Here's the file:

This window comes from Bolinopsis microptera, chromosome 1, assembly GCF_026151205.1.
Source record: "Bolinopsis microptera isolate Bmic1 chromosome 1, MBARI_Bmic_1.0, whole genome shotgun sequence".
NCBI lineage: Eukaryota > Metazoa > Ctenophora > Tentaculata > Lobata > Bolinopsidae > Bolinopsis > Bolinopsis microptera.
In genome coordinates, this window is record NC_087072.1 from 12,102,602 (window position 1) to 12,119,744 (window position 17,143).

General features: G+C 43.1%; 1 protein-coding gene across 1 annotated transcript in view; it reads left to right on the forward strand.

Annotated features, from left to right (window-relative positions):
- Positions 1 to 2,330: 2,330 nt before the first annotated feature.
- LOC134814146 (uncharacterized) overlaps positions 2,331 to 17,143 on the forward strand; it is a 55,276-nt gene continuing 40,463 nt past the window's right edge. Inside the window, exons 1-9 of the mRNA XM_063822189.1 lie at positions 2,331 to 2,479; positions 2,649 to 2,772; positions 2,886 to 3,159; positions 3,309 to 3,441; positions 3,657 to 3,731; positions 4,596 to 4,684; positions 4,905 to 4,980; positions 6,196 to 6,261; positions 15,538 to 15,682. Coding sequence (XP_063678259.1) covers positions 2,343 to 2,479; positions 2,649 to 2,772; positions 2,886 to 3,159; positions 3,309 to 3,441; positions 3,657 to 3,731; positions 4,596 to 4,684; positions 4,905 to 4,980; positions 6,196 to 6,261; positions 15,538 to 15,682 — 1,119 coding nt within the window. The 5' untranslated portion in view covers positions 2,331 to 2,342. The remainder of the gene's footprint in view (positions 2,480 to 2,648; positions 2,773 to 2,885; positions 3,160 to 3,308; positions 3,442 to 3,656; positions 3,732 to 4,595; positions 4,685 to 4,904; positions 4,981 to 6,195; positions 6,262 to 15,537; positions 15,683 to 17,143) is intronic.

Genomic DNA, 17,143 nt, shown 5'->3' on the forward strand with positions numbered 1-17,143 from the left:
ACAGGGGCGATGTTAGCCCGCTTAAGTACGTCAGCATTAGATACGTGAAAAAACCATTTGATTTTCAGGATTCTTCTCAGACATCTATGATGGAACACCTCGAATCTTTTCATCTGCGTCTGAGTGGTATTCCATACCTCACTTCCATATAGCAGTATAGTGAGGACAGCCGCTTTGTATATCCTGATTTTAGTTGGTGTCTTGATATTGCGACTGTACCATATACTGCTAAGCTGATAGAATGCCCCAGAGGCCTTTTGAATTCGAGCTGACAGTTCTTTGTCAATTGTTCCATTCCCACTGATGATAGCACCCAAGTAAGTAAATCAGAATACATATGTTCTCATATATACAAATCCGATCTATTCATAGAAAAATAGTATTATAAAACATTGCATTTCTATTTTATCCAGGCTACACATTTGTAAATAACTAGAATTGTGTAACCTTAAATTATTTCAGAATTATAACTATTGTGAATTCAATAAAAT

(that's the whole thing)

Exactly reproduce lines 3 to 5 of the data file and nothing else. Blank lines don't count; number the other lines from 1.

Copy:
NCBI lineage: Eukaryota > Metazoa > Ctenophora > Tentaculata > Lobata > Bolinopsidae > Bolinopsis > Bolinopsis microptera.
In genome coordinates, this window is record NC_087072.1 from 12,102,602 (window position 1) to 12,119,744 (window position 17,143).

General features: G+C 43.1%; 1 protein-coding gene across 1 annotated transcript in view; it reads left to right on the forward strand.